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Dating violence is physical, sexual, emotional, or verbal abuse from a romantic or sexual partner.

It happens to women of all races and ethnicities, incomes, and education levels.

This is your partner’s attempt to gain power and control over you.

These behaviors can lead to more serious kinds of abuse, such as hitting or stalking, or preventing you from using birth control or protection against sexually transmitted infections (STIs). If a date pays for the date, that does not mean you owe them sex.

Teen dating violence is similar to adult relationship violence.

It includes hitting, yelling, threatening, name calling, and other forms of verbal, sexual, emotional, and physical abuse.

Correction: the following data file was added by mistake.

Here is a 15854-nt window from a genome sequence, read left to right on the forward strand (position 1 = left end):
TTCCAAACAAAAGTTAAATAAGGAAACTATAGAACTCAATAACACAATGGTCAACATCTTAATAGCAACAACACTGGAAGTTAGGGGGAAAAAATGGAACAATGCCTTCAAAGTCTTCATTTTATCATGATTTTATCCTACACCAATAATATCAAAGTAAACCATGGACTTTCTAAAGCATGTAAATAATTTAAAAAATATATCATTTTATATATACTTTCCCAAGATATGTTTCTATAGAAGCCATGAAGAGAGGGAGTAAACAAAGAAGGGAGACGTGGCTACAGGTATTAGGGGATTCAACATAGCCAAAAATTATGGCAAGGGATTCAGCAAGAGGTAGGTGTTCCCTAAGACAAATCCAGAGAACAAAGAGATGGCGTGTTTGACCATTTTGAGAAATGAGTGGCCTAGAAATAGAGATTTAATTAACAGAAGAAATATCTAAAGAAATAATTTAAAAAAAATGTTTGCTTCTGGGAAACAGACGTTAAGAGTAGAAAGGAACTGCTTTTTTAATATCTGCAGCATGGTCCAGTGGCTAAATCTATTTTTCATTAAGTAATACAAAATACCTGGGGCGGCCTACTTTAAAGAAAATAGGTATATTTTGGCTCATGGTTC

Part of ending the violence is breaking the silence about the abuse. Talk with someone who can help, such as your parents, a teacher, a school guidance counselor, a parent of one of your friends, a coach, an advisor, or your employer.

Dating violence or abuse often starts with emotional and verbal abuse.

The person may start calling you names, constantly checking on you, or demanding your time.

Dating violence is when someone you are seeing romantically harms you in some way, whether it is physically, sexually, emotionally, or all three.

It can happen on a first date, or once you’ve fallen deeply in love. Learn the signs of dating violence or abuse and how to get help.

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  1. Trump Jr's response to being offered compromising information about Hillary Clinton ahead of the November election was to write “if it’s what you say I love it especially later in the summer”.